Scientists push back on call to endorse booster shots for all

Authors: By Ariel Hart,  Helena Oliviero– The Atlanta Journal-Constitution

Responding to the resurging pandemic and breakthrough infections, President Biden and some top health officials are pushing for the U.S. to begin vaccine booster shots by Sept. 20. But the committee of scientists who officially recommend whether to take such steps met Monday and pushed back.

The scientists said they still had fundamental questions to answer, such as whether the increase in COVID-19 infections after vaccination, so-called breakthrough cases, was related at all to waning effectiveness of the vaccines.

When the Sept. 20 date was announced “it led everyone—it led physicians, it led the public—to believe that they had access to information about these vaccines and the need for boosters that had not yet been publicly released,” said Dr. Sandra Fryhofer of Atlanta, a nonvoting member of the committee. “And to me, that kind of opened the door to a lot of confusion.”

The group, the Advisory Committee on Immunization Practices, advises the Centers for Disease Control and Prevention on whether scientific data merit approval or warnings on vaccines. From the moment its chairwoman opened Monday’s meeting, members made blunt statements that they would follow scientific data and processes on booster shots, regardless.

Other scientists were glad to hear it.

“There is a process that is being undermined by ‘science by leak,’” said Dr. Felipe Lobelo of Emory University, an epidemiologist and associate professor told the AJC. “We don’t really have strong data on when the waning starts; on whether the increased rates of infection and so called breakthrough infections…are occurring because of this waning effect— or is it because delta is more transmissible? Or is it because people are changing behaviors?”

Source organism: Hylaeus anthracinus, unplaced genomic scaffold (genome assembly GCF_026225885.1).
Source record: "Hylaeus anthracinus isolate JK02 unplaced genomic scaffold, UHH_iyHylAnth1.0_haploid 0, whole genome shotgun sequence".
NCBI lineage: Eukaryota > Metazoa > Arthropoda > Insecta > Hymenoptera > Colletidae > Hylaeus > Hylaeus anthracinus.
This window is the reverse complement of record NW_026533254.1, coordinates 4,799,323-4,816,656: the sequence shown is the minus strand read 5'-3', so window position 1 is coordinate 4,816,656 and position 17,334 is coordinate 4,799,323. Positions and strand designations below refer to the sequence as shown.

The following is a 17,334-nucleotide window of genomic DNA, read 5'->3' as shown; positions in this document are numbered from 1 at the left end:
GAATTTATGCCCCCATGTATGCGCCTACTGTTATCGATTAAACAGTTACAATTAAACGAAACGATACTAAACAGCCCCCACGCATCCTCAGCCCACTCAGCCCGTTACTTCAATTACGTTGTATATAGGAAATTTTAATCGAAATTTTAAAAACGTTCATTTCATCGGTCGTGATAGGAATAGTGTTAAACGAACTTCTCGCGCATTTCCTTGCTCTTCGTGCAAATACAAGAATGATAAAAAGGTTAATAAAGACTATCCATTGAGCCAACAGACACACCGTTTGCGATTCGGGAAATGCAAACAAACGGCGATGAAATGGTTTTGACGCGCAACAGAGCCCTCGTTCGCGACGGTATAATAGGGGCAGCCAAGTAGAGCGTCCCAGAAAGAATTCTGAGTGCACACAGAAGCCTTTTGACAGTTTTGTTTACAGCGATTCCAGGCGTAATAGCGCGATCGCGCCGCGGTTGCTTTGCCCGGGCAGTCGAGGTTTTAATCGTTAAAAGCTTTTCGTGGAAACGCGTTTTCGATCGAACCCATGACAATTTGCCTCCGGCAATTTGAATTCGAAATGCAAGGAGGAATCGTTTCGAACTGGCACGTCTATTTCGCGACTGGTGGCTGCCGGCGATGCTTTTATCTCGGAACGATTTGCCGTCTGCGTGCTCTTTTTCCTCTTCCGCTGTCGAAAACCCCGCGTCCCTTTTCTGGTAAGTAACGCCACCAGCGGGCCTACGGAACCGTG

Dr. Carlos del Rio, professor of medicine at Emory University, agreed. “The problem is by focusing on boosters we’re distracting from the biggest problem, which is all the unvaccinated people,” he said.

Without calling them “booster shots,” the FDA has authorized an extra shot for certain people with compromised immune systems, like organ transplant recipients, after they have completed their original coronavirus vaccine regimen. But no decisions have been made for other vulnerable groups, much less the general public.